Participant from SATS manoeuvering the circuit at the tractor driving competition
This year, in addition to tractor driving, another segment – pushback driving – where the plane is pushed from the aerobridge to taxiing position, was also included. As traffic volume continues to increase at Changi, and peak periods get extended, the importance of safe driving and aircraft pushback operations becomes of critical importance.
Due to stronger awareness of the Safe Airside Driving competition this year, the number of tractor drivers who signed up for this event jumped almost four times, compared to 160 last year. In the preliminary rounds, drivers had to manoeuvre through a circuit - carefully designed in collaboration with Bukit Batok Driving Centre, and the top 10 tractor drivers with the lowest demerit points were identified for the finals. Safety awareness, such as checking of blind spots and keeping to speed limit, as well as driving skills were the main assessment criteria.
As for the aircraft pushback drivers, they were selected from audit assessments during live flights, conducted over a one month period from 9 Oct to 9 Nov. Based on a checklist of focused areas such as safety, skills, and final stop point, 10 pushback operators were identified for the finals, where they attempted the pushback scenario set for the competition. Stopping accurately at the designated stop point is very important, as the aircraft could potentially be involved in an incident, should it not stop at the right position.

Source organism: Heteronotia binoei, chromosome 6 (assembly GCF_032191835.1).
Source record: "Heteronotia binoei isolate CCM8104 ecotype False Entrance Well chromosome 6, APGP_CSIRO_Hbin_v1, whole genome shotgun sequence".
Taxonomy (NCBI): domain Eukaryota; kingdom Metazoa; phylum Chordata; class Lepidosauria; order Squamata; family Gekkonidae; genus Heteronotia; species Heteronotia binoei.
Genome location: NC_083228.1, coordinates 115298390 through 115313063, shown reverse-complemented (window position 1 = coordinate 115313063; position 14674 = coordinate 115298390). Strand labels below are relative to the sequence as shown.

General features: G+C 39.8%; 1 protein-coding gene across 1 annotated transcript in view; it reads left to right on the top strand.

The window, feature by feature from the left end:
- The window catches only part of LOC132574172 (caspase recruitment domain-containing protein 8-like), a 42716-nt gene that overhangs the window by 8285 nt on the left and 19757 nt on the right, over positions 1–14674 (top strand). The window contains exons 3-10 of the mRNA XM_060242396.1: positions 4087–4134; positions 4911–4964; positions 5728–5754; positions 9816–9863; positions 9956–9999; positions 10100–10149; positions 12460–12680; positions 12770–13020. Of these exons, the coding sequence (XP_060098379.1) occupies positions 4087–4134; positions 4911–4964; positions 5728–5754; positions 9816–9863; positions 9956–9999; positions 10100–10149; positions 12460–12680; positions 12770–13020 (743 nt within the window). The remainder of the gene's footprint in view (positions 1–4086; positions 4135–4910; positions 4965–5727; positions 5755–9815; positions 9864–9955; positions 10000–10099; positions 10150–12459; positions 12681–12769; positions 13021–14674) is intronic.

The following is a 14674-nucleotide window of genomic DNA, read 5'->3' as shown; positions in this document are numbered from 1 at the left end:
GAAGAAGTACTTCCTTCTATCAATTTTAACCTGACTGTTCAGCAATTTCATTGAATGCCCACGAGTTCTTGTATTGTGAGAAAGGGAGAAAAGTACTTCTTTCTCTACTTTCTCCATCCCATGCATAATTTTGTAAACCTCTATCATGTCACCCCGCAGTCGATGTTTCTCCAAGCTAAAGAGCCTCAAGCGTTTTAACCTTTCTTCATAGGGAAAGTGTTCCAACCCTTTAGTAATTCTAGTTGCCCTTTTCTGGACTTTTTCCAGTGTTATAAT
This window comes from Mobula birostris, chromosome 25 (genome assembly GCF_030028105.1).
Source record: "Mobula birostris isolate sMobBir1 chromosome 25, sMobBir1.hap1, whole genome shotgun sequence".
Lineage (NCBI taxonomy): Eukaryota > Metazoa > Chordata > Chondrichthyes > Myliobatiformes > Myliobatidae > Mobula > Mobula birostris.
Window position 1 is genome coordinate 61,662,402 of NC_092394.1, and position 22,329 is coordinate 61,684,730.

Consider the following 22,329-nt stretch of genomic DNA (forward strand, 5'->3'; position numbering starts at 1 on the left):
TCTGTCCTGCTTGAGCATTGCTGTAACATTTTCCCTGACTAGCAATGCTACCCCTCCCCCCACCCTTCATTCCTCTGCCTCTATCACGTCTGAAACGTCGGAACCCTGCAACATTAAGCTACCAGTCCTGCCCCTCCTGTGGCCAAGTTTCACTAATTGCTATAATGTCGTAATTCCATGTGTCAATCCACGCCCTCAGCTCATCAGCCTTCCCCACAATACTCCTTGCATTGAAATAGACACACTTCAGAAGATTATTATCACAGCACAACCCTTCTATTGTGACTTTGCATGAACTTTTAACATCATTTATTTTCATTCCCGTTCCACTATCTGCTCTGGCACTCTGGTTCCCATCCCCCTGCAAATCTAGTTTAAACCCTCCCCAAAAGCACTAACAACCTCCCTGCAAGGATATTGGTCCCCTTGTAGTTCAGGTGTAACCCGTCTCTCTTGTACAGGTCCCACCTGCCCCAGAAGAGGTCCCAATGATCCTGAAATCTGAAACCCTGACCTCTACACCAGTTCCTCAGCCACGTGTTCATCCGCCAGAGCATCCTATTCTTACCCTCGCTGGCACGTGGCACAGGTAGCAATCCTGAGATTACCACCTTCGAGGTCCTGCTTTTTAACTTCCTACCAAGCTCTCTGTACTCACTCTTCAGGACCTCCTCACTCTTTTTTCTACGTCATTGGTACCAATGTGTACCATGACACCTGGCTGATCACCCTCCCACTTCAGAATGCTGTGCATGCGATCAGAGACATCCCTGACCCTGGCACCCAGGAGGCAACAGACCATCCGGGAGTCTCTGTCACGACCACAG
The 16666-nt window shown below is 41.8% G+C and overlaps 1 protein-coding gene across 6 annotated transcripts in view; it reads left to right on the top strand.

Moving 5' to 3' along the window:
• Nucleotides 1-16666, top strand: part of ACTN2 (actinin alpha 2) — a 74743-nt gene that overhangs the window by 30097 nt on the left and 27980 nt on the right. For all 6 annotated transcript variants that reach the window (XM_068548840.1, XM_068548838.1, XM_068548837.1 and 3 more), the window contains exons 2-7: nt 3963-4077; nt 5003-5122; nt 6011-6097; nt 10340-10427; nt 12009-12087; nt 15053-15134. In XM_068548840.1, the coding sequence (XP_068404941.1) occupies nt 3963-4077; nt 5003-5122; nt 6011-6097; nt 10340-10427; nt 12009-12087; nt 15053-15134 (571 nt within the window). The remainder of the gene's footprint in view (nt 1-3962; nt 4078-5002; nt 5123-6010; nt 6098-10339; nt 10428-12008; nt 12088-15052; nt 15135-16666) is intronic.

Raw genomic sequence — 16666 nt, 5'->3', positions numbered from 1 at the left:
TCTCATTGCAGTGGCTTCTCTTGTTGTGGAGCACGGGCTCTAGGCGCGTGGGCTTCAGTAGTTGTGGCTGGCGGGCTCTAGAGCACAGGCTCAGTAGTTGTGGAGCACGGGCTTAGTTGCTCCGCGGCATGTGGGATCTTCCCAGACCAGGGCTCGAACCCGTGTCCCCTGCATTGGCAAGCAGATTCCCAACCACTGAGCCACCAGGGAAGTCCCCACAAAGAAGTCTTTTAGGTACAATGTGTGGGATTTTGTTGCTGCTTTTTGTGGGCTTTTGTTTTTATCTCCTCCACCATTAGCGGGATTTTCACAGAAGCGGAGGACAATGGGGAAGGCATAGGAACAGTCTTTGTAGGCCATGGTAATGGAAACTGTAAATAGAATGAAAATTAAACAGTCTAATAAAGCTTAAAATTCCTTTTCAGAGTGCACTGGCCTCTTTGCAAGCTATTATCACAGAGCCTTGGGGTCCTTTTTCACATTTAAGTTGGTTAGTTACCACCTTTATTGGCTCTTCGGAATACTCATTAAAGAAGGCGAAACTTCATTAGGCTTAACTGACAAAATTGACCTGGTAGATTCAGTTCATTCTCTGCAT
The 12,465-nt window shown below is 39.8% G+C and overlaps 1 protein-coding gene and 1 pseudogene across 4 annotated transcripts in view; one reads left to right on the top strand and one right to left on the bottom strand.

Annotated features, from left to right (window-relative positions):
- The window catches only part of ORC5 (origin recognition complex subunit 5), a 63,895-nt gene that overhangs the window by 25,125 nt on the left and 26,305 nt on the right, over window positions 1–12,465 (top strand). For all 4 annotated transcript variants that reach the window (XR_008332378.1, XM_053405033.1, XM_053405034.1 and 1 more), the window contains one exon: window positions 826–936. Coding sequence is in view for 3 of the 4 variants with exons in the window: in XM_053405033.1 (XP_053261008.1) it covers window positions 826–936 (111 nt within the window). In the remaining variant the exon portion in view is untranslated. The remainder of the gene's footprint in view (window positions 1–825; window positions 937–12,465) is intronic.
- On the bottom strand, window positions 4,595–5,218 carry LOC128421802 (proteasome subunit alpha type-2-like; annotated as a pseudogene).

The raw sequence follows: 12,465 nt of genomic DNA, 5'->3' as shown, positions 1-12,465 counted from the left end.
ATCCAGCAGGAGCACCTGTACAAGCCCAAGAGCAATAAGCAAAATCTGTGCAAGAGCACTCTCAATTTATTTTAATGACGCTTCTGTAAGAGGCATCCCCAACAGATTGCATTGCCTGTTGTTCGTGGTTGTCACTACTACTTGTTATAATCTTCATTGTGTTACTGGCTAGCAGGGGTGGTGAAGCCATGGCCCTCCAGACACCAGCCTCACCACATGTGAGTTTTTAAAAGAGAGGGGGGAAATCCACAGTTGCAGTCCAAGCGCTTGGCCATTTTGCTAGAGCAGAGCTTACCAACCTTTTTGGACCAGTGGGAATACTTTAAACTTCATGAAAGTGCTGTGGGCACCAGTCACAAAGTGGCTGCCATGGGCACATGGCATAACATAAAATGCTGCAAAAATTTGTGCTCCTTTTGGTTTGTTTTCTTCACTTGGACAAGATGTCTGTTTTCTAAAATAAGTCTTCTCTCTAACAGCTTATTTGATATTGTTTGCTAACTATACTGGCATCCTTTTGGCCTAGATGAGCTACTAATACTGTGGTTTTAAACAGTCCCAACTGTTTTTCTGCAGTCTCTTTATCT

Standards were high at the competition, and at the end of the day, Mr Ren Qing Lei from SATS won the top prize for his precision driving of the tractor, while his fellow colleague, Mr Napa John Ralph Pareja cruised to the first place for pushback operations. The team category tractor competition was won by Mr Diban A/L. Ellangolan, Mr Min Lwin, Mr Nathan A/L. Cheliah and Mr Ibrahim B. Awang from dnata.
For non-airside drivers who wanted a taste of the action, the Airside Management team also prepared a sideline game – Confine Driving, where drivers had the rare opportunity to manoeuvre the Airside Safety Rover for a 3-point turn in a tight circle, to give them an appreciation of how tight some of the spaces can be in the airside.